I remember my first Christmas after college. I’d graduated with an engineering degree and had my first job with a salary. I wanted badly to give everyone in my family the things they wanted for Christmas. I might as well have put a red nose on my car because I rolled in for Christmas with it packed out like Santa’s sleigh.
I couldn’t wait to see the looks on my nephew’s faces when they opened their gifts and saw the toys from the TV commercials. I knew my sisters would be shocked when they saw that the clothes I got them were trendy, name brand and their size. I was excited to be able to give back to my parents who had done so much for me. That day I felt like I won at Christmas. I had given the perfect gifts.
While I felt on top of the world on the 25th, I woke up on the 26th with a bit of a Christmas hangover. It wasn’t the egg nog or the punch though, it was a feeling that while I had done Christmas as well as I could, there had to be more to it. I felt like while I hit the mark with every gift I gave, maybe I was aiming at the wrong target.
That started a journey of figuring out what really mattered in celebrating Christmas, then aligning how I use my resources: time, money, energy, and attention, with those priorities.
Over-spending has become as much of a Christmas tradition as Santa and cookies. Yes, this can mean spending too much money on gifts, but it also means spending too much time rushing from party to party and store to store. It can mean exhausting ourselves without knowing why and worrying too much about things that are out of our control.
Consider giving yourself a gift this year: spending less.
Spending less means choosing intentionally where to spend the limited resources we have. It’s spending finances on meaningful gifts for special people, but with restraint. It’s spending time with those who mean the most to us and celebrating in ways that have significance. It’s spending energy where needed and finding time and space to rest. It means making our life a gift by being fully present with those around us.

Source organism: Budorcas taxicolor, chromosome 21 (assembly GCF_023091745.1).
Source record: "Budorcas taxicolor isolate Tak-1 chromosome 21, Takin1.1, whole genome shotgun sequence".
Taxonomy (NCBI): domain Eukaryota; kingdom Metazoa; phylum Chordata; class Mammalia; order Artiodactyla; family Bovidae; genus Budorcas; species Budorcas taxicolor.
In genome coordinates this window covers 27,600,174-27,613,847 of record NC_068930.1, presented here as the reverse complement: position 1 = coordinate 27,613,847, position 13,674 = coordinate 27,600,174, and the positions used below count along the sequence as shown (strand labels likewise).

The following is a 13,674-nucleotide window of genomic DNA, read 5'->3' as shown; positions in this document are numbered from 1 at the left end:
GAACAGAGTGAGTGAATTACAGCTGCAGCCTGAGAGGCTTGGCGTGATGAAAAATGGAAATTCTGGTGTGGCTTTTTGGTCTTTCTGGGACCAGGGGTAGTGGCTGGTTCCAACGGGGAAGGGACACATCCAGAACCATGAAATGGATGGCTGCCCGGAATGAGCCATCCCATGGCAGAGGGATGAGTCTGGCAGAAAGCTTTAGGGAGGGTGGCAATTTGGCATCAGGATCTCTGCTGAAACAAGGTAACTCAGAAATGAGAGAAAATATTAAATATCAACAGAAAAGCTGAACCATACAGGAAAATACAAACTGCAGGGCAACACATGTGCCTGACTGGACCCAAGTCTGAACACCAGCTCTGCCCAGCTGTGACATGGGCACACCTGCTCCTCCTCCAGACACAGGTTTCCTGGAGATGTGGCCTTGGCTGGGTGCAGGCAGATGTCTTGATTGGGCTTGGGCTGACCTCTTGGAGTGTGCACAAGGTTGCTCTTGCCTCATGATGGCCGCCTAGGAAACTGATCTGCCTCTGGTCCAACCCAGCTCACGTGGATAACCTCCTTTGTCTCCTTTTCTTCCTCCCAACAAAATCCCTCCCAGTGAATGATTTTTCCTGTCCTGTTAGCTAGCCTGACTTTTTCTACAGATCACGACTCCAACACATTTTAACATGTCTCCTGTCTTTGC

Spending less also makes space in our lives to do something meaningful with the resources we haven’t spent: investing more. Investing takes what we have, converts it into another form and gives an increased return. While some tout the year-over-year return of money invested into the stock market, the best investments I’ve ever made are into people. Time invested into our own health: mental, physical, emotional, and spiritual gives a compounding return. Attention given to a student through mentoring gives a return in both of your lives. Money invested into empowering others gives returns both tangible and intangible. Energy invested into serving our communities makes all of our lives better.
About the Author – Daniel “D” Smith is a Student Pastor at Eastwind Community Church in Boise, ID.